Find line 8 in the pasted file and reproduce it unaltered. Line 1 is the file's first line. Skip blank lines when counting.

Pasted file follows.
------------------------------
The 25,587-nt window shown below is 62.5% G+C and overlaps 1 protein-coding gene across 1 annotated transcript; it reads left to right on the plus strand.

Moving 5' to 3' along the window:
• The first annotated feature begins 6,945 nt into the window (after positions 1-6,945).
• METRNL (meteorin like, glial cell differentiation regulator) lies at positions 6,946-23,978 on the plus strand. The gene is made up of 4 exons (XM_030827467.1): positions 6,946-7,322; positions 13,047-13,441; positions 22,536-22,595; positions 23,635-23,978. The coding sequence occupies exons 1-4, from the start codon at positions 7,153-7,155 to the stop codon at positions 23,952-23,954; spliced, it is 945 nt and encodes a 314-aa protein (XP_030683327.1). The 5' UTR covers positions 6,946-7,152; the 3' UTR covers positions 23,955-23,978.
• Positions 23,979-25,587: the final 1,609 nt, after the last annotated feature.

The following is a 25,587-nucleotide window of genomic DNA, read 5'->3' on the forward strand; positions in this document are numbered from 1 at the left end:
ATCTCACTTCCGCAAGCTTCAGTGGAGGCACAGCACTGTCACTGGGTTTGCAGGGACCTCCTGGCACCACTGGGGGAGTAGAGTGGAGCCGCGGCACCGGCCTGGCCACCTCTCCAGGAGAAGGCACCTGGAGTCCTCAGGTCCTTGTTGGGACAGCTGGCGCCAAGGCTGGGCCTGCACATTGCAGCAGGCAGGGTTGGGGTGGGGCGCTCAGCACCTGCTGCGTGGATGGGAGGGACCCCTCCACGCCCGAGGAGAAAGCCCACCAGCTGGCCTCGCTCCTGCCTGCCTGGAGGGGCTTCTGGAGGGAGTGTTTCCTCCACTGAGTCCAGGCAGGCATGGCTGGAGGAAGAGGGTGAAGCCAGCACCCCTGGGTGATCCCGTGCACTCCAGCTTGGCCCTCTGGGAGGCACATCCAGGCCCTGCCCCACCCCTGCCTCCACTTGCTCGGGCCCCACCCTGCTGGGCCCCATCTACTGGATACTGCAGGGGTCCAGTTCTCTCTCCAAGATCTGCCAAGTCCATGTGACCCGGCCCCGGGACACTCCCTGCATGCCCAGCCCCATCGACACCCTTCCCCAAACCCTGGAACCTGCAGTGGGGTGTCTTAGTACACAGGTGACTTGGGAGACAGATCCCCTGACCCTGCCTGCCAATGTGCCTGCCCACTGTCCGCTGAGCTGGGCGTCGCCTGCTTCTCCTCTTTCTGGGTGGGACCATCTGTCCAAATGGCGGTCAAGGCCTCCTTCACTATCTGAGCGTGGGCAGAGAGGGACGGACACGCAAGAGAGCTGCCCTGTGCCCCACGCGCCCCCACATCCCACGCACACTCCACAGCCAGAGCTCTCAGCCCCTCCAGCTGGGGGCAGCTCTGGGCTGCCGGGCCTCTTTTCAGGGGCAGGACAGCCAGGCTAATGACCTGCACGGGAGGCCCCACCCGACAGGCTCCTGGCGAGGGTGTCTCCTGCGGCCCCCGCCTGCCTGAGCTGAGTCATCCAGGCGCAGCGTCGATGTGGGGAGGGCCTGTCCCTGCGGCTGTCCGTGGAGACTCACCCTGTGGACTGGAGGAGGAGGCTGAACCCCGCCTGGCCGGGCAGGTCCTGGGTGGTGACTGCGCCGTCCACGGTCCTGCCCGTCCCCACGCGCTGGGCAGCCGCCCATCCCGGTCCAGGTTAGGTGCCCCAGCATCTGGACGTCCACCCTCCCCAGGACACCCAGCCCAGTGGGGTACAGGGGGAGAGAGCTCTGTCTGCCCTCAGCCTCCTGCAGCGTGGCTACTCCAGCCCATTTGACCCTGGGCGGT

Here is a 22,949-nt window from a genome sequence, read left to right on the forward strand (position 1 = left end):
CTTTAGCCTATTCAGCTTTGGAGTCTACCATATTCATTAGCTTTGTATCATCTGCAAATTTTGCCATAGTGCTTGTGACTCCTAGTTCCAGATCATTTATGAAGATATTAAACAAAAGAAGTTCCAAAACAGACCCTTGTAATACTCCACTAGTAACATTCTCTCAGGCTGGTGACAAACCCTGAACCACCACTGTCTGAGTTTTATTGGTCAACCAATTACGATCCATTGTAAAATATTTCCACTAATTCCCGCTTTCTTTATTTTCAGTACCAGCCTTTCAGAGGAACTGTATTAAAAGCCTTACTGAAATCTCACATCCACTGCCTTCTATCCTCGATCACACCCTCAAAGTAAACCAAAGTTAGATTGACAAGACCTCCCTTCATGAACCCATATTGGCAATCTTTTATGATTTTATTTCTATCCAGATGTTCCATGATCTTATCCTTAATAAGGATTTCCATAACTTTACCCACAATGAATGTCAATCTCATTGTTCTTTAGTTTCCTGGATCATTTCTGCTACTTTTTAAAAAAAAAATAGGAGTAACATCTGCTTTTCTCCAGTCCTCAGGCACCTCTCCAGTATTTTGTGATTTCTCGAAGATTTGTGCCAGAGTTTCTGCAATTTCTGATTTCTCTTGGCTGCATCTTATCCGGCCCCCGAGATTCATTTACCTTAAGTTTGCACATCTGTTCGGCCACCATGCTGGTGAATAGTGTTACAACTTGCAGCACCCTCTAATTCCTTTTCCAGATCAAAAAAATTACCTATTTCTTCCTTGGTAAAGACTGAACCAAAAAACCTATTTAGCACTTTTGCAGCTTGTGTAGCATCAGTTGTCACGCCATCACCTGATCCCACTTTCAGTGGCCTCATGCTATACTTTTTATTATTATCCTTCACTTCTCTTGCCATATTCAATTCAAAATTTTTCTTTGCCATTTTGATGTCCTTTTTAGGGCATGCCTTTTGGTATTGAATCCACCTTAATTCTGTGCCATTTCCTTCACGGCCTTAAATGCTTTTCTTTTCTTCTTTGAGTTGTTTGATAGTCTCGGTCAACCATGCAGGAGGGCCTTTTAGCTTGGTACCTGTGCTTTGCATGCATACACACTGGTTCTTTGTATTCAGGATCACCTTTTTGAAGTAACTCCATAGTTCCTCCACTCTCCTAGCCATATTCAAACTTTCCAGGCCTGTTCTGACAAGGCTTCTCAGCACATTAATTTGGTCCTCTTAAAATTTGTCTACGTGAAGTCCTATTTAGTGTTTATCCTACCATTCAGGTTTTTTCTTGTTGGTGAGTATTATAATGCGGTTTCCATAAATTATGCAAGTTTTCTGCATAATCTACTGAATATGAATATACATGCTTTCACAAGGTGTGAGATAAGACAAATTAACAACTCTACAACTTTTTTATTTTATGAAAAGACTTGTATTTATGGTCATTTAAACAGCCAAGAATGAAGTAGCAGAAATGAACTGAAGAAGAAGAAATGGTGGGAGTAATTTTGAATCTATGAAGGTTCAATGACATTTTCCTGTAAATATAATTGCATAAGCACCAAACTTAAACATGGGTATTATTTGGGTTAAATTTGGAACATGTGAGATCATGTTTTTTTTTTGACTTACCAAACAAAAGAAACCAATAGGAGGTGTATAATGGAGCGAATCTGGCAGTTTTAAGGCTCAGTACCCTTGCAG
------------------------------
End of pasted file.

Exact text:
Here is a 22,949-nt window from a genome sequence, read left to right on the forward strand (position 1 = left end):